Soup is one of the easiest things in the world to cook. I often wonder why more people don’t make it at home.
Italian soups are particularly appealing as they are so varied, being made from common pantry ingredients, such as beans, vegetables, meat scraps or even bread. Brodi are clear broths in which soup pasta such as orzo, ravioli or tortellini may be cooked. Minestre are quite light, while minestroni or “big soups”, are hearty, filling soups with plenty of vegetables, beans, and perhaps pasta or rice. Minestrine are fresh-tasting, light soups that consist of mostly puréed vegetables, and zuppe are rich, satisfying soups of anything from vegetables to fish.
Minestra di Lattuga e Crescione — “Lettuce and Watercress Soup”
This soup contains lettuce, an ingredient that’s not commonly found in cooked dishes. I used green leaf lettuce, but you can certainly use Boston lettuce, Bibb lettuce or romaine. Lettuce isn’t necessarily limited to only salad and Thai food. You can braise it in as the French do, with peas, small pearl onions and mint. The watercress is there to give the soup a little bit of “heft”.
1 large yellow onion, peeled and trimmed
2 medium carrots, scrubbed, peeled and trimmed
2 celery stalks, trimmed
celery leaves from the celery stalks (optional)
2 thick slices pancetta
1 tablespoon unsalted butter
4 tablespoons olive oil + more for the fried bread
1 head of lettuce, trimmed of its outer leaves
1 head watercress, trimmed
4-5 cups chicken stock
sea salt, to taste
freshly milled black pepper, to taste
3-4 slices slightly stale Italian bread
grated pecorino romano cheese or Parmigiano-Reggiano cheese (for garnish)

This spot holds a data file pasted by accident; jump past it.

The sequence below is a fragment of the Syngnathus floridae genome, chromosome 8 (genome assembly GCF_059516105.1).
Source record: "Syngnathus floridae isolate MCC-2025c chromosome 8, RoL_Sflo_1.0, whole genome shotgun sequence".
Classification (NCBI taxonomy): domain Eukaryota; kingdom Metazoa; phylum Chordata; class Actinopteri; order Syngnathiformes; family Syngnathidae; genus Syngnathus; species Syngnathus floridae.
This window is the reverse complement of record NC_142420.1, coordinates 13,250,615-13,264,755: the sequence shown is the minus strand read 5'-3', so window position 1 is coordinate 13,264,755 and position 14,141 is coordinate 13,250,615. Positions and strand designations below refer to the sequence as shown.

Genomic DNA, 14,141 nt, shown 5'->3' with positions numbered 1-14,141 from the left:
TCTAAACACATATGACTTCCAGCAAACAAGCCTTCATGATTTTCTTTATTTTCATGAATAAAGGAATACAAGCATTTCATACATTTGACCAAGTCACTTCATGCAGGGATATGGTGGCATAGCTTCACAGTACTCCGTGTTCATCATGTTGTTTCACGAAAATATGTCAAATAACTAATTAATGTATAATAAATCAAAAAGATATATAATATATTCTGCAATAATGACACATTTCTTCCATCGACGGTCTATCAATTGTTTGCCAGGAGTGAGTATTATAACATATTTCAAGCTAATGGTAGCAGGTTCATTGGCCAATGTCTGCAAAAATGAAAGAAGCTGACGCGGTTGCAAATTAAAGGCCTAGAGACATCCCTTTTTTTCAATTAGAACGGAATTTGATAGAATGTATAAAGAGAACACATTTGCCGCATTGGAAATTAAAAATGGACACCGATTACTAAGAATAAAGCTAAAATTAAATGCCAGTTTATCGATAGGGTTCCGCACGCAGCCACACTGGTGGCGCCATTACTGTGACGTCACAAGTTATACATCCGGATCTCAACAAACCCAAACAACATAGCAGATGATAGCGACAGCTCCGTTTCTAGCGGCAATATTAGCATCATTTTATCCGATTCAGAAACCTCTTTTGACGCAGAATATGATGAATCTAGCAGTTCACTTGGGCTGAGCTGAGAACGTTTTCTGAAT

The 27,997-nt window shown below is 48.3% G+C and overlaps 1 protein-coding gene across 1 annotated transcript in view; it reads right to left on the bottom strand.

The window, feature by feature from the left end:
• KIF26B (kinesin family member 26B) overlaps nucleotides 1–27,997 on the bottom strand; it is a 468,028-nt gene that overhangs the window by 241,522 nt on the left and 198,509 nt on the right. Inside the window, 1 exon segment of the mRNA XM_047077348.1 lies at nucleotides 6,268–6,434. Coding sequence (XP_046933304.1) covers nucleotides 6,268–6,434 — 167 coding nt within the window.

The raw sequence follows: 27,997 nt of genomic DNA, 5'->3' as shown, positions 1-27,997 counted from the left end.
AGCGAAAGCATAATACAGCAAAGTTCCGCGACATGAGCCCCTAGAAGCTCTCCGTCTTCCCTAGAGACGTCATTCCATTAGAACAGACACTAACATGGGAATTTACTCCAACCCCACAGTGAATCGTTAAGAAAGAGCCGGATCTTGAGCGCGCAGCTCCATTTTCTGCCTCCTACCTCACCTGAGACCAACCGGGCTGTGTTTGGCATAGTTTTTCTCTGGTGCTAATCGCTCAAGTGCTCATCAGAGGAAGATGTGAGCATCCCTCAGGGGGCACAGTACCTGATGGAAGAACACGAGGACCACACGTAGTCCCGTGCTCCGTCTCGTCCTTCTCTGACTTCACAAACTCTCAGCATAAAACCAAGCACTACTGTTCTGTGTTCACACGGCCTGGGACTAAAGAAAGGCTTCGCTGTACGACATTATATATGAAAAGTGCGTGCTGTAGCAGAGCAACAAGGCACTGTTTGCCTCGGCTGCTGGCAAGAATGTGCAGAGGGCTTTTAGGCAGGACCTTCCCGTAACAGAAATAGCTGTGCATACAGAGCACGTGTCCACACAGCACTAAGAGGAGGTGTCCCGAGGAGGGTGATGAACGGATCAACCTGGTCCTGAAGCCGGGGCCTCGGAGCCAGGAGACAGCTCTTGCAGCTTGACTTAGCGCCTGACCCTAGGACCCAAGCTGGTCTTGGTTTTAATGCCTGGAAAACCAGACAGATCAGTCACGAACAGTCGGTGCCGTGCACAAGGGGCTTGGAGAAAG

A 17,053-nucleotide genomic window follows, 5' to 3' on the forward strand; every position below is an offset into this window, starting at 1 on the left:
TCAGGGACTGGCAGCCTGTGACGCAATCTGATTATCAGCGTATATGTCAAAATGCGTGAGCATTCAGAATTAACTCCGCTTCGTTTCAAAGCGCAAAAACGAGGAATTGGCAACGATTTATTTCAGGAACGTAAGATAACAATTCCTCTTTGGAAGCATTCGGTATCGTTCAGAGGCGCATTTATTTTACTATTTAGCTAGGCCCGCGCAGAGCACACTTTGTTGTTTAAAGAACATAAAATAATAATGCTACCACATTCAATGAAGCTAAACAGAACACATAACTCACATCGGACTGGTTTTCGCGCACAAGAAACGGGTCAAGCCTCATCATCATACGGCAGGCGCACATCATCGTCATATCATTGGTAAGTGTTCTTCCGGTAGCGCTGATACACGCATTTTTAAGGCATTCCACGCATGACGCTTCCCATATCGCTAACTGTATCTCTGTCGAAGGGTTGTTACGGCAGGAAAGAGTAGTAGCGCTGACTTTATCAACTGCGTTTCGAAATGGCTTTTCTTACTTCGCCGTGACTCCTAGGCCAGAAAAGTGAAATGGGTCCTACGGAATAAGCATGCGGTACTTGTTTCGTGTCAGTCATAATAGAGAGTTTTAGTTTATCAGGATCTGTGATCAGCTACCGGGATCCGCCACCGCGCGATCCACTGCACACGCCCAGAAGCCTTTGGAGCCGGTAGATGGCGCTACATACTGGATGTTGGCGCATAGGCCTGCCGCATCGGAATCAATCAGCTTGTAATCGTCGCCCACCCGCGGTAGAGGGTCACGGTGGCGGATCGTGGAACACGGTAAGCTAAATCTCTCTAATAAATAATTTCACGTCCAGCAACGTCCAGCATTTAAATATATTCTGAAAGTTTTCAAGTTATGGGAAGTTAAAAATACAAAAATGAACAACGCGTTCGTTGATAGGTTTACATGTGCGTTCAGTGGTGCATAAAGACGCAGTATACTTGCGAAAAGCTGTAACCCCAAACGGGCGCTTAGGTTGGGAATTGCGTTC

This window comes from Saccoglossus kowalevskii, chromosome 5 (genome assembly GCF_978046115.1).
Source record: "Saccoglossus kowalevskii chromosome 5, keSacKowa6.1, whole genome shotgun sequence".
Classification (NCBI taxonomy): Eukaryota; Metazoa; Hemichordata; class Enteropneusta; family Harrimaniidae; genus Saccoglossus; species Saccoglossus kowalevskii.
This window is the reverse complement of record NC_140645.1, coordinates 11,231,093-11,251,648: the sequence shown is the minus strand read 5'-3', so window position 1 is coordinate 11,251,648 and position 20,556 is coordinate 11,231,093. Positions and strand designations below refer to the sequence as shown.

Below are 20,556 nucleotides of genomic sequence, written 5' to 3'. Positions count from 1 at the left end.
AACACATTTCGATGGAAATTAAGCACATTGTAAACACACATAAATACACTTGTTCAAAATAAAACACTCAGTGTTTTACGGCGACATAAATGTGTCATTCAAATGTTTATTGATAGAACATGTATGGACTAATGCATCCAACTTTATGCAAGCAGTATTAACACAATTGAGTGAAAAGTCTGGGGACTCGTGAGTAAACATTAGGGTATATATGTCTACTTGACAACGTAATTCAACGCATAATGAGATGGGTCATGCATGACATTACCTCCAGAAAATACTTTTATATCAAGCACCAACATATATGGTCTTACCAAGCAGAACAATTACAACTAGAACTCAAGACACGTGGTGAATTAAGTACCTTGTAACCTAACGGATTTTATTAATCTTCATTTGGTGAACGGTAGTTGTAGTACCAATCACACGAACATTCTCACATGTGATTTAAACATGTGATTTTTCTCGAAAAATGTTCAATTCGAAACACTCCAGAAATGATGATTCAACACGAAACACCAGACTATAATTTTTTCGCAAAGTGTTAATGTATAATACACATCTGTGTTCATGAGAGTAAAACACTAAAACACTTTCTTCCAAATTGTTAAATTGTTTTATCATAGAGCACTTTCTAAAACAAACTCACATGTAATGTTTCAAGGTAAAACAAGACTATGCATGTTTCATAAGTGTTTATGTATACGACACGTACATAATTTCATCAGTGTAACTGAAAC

extra-virgin olive oil (for garnish)
Chop onion, carrots and celery finely. If you have any celery leaves, mince those. A mezzeluna is perfect, or if you don’t have that, a large kitchen knife or a food processor. You want the vegetables to be as finely chopped as possible.
Looking at the pic above, I could have chopped the vegetables smaller than that, but I have a very small workspace to function in. Oh well. Finely dice your pancetta the same way. If you don’t have pancetta, you can substitute bacon instead.
Melt unsalted butter in a large Dutch oven or soup pot. Add the olive oil and pancetta. Cook, stirring frequently, or until the pancetta begins to brown. Add the onion, carrot and celery, and the celery leaves if you’re using them. Reduce the heat to medium-low. Cook, stirring occasionally, for about 25-30 minutes or until the vegetables have softened considerably. Do not let the vegetables brown at any point during this time. If they brown, the heat is too high. Next, add shredded lettuce and watercress.
Then add enough chicken stock to cover. You can use vegetable stock if you prefer, or water. Taste for salt and pepper, then bring the heat back up to medium and partly cover. Let the soup simmer for 10 to 15 minutes. You can add cooked beans or rice if you like, or pasta, but it’s good enough to serve as is. Taste once more for salt and pepper.
For the fried bread, cut Italian bread into rough slices, then fry in 6 tablespoons olive oil until golden brown. Place on a paper towel-lined plate.
To assemble, place a couple of slices of fried bread on the bottom of a soup bowl. Ladle soup on top of the bread. Stir in some grated pecorino or Parmigiano-Reggiano cheese. Drizzle with extra-virgin olive oil. Serve at once.
Time: About 90 minutes, including prep.